Watching the news of Apple’s release of OS X Lion and the cheering reviews that followed, the huge quality of what we are up against becomes very clear once more. If you look at the operating system that Apple is delivering, you see not only the polish that it is so famous for. It also delivers functionality underneath that polish. You can make your operating system as user friendly as you want, but you will still lose if you cannot do much with it.
The large success of Ubuntu we’ve seen in the recent years has come mostly due to the fact that Canonical is very good at adding polish to the functionality that was already there. It made the great tools of the free desktop software usable by everyone. They still do this wonderfully and I have full confidence that the Canonical Design Team will continue to make Ubuntu suit its users even better.
However, while reading OMG! Ubuntu!’s post about the music and document file browsers mock-ups something struck me. Something that started to bug me while trying out GNOME Shell now became clear. Canonical may be very good on polishing, it may be very good at innovating user interfaces, it cannot do without GNOME. It lacks content.
Now, I don’t mean this in a demeaning way. I have great respect for the vision that speaks from Unity. However, I would like to emphasise that working within GNOME would be much better for Ubuntu on the long-term, no matter how hard it will be in the short-term.
When comparing Unity and GNOME Shell, I noticed right away how clearly a philosophy speaks from GNOME Shell. When using GNOME 3, you can really notice how its developers have purposely worked together to create a coherent experience. It feels nicer than Unity. Plus: it uses GNOME technologies and that improves its integration in the rest of the desktop tremendously.
But after a while you start noticing a few things. GNOME Shell is less stable than Unity and it feels less solid and responsive. Moreover, whereas Unity’s rough edges are at its rough edges, GNOME Shell has rough edges spread equally all over. GNOME 3 looks less slick and sharp than Unity, GNOME 3’s default theme is less crisp than Ubuntu’s Ambiance.
It is a terrible shame that the huge effort Canonical made to get Unity to the high level it currently is, was not spent on making GNOME Shell even better. Canonical may be stubborn, but the company has great ideas and it could have done so much to make GNOME Shell really slick.
Canonical is not a very huge company. It does not have enough employees to create and maintain a whole desktop. This is already showing in the stalled innovation of Notify OSD and friends; I am absolutely jealous of GNOME Shell’s notification area. While GNOME is working on expanding and improving its GNOME 3 desktop, Canonical is still very busy with its own shell. The consequence of this is that the shell does not integrate as much in the rest of the applications as you’d hope. There is a lot to improve in the GNOME project, but when you improve it, you are sure that it fits with the rest of the desktop and that it will look and behave the same.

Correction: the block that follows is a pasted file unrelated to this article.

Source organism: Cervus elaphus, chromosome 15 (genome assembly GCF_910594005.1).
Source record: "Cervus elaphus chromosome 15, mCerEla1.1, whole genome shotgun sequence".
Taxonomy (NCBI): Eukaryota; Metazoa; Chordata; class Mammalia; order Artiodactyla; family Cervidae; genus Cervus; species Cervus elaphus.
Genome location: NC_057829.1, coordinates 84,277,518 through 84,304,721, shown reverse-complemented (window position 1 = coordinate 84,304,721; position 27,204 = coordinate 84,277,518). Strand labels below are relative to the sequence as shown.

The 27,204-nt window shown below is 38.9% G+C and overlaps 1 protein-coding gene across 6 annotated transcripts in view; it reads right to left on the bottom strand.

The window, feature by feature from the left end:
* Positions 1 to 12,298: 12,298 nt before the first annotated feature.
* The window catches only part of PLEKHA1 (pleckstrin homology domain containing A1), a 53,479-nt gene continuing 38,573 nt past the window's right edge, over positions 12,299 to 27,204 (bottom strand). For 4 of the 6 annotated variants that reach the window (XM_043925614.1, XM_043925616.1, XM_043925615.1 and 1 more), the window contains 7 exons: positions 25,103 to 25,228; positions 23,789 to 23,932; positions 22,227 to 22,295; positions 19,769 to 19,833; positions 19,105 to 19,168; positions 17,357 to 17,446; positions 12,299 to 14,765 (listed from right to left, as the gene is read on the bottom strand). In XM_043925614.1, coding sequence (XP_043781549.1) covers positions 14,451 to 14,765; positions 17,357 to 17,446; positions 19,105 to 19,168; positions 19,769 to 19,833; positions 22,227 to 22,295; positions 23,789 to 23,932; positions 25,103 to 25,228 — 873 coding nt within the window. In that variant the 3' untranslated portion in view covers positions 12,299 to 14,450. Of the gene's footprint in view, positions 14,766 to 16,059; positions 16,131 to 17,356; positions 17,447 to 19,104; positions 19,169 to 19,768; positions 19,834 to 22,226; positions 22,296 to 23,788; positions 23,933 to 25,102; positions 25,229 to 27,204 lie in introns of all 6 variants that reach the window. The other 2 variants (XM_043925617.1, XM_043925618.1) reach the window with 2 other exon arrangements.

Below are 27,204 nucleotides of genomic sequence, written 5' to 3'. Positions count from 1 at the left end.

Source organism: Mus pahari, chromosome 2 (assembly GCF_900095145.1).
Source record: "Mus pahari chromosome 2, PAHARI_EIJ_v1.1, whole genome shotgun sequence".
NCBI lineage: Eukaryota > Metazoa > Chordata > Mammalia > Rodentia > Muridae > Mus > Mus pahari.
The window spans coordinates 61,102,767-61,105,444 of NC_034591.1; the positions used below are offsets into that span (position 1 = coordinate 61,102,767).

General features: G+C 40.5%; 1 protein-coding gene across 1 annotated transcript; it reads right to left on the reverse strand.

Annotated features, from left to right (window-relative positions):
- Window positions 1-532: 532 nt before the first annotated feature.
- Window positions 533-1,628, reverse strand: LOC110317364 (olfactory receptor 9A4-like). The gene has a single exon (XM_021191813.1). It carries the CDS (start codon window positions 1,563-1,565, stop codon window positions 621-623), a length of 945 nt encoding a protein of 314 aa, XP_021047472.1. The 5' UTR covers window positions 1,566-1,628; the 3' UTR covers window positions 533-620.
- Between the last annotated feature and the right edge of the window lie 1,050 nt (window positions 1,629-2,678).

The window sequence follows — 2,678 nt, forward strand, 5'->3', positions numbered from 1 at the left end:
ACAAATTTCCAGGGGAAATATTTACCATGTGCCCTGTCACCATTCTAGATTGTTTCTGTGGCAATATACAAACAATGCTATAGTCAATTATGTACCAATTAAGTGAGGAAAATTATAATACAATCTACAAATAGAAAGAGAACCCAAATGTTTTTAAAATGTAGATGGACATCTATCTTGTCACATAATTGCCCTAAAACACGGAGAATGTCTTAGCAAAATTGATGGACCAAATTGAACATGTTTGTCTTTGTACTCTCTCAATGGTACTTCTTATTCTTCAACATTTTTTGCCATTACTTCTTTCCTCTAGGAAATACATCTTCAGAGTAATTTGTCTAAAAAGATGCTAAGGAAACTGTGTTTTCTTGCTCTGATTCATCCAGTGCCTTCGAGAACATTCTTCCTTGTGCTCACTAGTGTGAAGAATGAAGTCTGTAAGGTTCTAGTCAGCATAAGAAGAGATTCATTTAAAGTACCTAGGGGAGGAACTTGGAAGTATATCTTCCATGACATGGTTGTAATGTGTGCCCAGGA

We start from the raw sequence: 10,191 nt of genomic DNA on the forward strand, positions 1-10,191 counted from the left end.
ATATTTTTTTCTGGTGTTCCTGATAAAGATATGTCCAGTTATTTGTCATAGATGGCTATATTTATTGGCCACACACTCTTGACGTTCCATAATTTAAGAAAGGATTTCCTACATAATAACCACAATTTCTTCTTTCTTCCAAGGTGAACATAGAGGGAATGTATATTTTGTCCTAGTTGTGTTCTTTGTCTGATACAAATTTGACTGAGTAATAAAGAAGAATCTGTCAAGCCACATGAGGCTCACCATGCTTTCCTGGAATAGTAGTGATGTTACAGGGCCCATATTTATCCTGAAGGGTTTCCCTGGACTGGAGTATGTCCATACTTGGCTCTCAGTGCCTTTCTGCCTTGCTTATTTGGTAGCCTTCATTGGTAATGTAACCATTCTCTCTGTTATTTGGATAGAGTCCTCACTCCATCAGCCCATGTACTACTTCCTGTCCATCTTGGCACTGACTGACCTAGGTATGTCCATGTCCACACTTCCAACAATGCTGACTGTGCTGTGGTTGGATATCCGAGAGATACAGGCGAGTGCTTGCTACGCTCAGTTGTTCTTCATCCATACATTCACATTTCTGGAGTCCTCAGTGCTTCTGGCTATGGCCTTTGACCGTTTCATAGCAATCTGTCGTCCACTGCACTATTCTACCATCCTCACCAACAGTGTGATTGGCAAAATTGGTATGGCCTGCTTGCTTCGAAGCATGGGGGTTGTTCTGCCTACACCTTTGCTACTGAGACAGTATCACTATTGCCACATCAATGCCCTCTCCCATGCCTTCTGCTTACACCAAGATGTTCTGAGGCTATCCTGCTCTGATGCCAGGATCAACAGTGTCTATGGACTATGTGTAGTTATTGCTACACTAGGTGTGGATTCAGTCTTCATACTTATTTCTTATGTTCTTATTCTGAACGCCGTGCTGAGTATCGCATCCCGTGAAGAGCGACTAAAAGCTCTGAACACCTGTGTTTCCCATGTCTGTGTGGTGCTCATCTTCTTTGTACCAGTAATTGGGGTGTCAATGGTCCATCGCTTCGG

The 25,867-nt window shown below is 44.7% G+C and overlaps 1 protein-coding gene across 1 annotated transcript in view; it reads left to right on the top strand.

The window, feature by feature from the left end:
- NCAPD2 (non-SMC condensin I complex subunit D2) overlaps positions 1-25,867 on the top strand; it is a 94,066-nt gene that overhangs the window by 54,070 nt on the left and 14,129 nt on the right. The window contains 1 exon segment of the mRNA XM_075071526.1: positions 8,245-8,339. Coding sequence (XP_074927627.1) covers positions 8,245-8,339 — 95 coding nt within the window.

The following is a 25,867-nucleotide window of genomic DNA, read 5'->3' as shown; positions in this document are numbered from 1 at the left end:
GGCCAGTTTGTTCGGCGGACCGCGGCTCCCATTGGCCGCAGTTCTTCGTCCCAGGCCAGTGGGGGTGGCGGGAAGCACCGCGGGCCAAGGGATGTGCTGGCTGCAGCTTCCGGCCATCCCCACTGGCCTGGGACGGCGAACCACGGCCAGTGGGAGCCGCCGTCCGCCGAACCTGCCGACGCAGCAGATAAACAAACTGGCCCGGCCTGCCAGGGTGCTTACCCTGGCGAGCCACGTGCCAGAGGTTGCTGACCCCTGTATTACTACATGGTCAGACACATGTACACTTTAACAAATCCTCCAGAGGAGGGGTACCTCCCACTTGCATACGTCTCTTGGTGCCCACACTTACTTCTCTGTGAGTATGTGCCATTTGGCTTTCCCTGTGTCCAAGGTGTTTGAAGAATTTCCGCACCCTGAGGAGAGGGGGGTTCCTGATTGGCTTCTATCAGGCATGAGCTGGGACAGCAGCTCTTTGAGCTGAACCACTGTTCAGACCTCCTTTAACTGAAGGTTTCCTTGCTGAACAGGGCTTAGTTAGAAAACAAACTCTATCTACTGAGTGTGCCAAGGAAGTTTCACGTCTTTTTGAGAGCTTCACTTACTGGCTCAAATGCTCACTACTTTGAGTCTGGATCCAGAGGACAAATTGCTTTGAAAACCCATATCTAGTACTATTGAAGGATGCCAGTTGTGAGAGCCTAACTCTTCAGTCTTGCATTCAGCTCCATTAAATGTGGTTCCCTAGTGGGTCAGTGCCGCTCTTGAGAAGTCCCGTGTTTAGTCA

The Documents and Media file browsers I mentioned earlier can be great ways to give users access to their files. However, every time you implement a way to access stuff like this, you make a paradigm choice. If you want to satisfy the user, it should be consistent. Unity also gives the user access to files, but it does so in a different way. This causes a collision of paradigms. If Canonical wants to do it right, it should ensure consistency across all applications. This is a lot of work and will probably require the development of its own file manager, etc, in the long term.
Canonical does not have the workforce to fully maintain its own desktop. By creating its own shell, it may improve things in the short term, but it will only make things worse in the long run. While GNOME progresses along a different path, the two desktops will diverge even further. In the end, if we ever want to beat Mac OS X, Ubuntu will have to to get rid ofGNOME and Canonical will have to have grown substantially.
GNOME needs Canonical as well. There is no other company in the Linux distribution world that focusses on regular consumers and regular consumers are the target group that shape the OSes of today. I’m not sure how much longer Novell’s remains will stay around, Nokia seems to be on a suicide mission and Red Hat is a business oriented company. GNOME 3’s magnificent user interface philosophy is in need for a good set of clothes and proper manners and of all companies that are in existence today, Canonical is the best candidate to look after that.
My ego is not so large that I believe this blog post can change Canonical’s company policy—which naturally wasn’t thought out in one hour—but I do wish to add my voice to the chorus that say: Ubuntu should return to GNOME 3!